from February 2014, Culture
Suppose I were to list a set of qualifications and then ask you a question after each, “Would you vote for that person? Yes or No?” Well suppose no longer. That is exactly what this article does.
- Would you vote for someone who had spent 30 years in politics?
- Would you vote for someone who had spent 30 years in the private sector?
- Would you vote for someone who has a record of increasing spending?
- Would you vote for someone who has a record of being a fiscal conservative (not increasing spending)?
- Would you vote for someone who has a record of raising taxes?
- Would you vote for someone who has stood strong against new taxes?
- Would you vote for someone who has voted to allow the NSA to continue spying on Americans?
- Would you vote for someone who has said he would vote to unfund the NSA so it could no longer breach the 4th Amendment?
- Would you vote for someone who has continued to fully fund Obamacare?
- Would you vote for someone who has said they would not vote for any funding of Obamacare?
Look at your answers:
- If you answered No to the odd numbered questions and Yes to the even numbered ones, then you are a conservative.
- If you answered Yes to any of the odd ones or No to any of the even ones then you probably are a moderate.
That is the exact difference in this year’s primary. Greg Walden represents saying Yes to the odd numbered questions (moderate). Dennis LInthicum represents saying Yes to the even numbered ones (conservative).
We've written about this before, but it is good to be reminded about principles that make the world work, so that we aren't easily swayed by good story tellers and fairy tales. Recently the Herald and News’ editor published a piece titled “Building The Local Economy From Within. Following is the money quote:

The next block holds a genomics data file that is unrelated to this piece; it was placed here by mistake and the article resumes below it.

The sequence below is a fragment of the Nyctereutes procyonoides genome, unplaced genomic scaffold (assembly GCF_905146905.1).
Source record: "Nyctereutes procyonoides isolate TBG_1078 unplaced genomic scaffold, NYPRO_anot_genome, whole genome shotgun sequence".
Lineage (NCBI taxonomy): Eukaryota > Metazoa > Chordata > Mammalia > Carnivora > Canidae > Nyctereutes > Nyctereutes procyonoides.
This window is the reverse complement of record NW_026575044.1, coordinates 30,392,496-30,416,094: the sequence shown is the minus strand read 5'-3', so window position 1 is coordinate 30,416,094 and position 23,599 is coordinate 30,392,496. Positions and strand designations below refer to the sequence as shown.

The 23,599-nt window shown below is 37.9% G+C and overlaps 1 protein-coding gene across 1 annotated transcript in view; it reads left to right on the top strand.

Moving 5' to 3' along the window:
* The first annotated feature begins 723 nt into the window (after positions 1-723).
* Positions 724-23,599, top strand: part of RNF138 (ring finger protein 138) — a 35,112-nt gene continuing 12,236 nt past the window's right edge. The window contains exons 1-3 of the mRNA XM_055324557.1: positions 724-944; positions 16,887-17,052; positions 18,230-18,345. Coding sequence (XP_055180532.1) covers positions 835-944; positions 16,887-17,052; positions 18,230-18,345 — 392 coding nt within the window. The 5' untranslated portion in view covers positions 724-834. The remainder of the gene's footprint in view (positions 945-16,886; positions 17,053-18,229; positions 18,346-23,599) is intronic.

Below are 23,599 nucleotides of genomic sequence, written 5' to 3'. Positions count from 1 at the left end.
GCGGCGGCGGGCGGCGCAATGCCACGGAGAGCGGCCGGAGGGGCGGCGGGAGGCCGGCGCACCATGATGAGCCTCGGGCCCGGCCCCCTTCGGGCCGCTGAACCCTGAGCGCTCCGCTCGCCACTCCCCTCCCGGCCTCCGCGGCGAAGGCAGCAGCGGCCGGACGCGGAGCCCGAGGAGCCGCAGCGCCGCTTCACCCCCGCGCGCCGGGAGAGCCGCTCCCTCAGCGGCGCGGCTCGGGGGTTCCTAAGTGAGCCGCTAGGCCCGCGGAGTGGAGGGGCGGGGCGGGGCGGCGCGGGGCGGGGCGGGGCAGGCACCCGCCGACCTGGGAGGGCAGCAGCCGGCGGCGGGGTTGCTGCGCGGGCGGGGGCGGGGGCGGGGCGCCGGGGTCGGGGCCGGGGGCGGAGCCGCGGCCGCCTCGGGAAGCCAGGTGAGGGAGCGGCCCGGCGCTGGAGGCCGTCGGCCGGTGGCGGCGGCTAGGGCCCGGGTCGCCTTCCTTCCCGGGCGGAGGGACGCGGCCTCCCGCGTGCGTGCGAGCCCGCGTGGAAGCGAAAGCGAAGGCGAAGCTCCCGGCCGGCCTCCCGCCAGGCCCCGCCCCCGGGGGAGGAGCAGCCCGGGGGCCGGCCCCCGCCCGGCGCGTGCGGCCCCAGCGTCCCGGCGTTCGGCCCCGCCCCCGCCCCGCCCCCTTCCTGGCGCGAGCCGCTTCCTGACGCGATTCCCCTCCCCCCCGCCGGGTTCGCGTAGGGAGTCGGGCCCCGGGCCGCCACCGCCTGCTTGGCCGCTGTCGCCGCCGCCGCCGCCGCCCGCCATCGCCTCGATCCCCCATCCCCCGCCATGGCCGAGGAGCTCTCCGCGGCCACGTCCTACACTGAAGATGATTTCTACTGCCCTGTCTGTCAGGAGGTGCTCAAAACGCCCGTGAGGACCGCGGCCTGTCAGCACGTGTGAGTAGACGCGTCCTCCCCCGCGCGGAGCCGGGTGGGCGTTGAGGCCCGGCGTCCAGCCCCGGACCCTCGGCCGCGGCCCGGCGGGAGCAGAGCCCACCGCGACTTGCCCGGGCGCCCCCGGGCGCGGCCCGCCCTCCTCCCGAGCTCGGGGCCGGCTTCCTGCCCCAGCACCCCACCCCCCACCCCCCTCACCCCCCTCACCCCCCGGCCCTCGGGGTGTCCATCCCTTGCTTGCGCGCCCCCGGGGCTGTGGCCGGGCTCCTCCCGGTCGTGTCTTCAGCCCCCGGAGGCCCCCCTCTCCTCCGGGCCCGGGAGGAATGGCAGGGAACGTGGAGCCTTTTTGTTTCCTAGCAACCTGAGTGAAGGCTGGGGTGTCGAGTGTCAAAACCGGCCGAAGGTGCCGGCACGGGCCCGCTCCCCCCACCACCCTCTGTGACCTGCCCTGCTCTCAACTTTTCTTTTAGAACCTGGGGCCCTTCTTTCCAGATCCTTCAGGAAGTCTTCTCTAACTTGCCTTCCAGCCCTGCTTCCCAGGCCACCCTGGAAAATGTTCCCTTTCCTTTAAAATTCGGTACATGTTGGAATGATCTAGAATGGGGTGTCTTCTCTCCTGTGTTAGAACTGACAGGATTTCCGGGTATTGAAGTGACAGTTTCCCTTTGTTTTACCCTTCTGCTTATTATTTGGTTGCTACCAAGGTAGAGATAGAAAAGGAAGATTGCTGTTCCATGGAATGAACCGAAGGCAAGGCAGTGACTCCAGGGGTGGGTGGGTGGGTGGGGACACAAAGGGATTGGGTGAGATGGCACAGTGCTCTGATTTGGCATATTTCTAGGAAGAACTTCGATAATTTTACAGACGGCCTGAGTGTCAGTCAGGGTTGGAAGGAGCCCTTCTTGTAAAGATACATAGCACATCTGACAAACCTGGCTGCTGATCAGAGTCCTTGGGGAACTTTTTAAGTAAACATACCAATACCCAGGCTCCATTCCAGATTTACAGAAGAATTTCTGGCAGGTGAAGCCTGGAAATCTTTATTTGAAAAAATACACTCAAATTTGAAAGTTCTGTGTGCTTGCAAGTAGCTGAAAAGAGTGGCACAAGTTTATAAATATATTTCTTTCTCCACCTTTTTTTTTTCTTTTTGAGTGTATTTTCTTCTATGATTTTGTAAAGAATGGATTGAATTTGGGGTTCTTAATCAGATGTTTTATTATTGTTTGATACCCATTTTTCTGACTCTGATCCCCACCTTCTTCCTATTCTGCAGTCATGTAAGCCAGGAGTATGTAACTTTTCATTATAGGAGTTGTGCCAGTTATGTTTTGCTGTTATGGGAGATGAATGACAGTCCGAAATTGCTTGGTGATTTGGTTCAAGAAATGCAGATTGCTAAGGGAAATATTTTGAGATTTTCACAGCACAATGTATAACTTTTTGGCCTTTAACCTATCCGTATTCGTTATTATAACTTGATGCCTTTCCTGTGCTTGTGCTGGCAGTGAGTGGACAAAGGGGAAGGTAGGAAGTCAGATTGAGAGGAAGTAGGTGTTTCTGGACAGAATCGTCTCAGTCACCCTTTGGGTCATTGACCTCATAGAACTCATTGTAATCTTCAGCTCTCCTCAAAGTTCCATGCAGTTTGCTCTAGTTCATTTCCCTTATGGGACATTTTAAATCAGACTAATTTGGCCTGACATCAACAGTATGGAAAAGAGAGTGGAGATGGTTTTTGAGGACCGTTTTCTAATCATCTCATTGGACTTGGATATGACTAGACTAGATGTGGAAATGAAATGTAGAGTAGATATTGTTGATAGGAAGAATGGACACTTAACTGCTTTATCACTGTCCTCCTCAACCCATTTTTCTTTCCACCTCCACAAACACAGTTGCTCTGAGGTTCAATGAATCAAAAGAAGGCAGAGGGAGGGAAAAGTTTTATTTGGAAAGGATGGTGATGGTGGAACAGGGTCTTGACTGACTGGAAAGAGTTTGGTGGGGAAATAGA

Lead by facilitator Gary Weldon, the group included city and county officials, chamber of commerce members, people from Klamath County Economic Development Association and the South Central Oregon Economic Development District, tourism representatives, and officials from Oregon Tech, KCC, Sky Lakes Medical Center, banks and utilities.
Now carefully look at that list and tell me how many government / government funded / government regulated entities are listed versus how many private sector businesses/industries. Hmmm. This is like trying to solve a physics problem and inviting all the English and History professors into a room to figure out the answer. In both scenarios we've got the wrong people in the room. Why? Because the groups listed in the Herald and News story don't offer their products or services in the competitive world. Being competitive, aka profitable, need not apply. For the most part all of these entities are all monopolies. Yet this is the brain trust called together to solve our economic problems? Woe to us.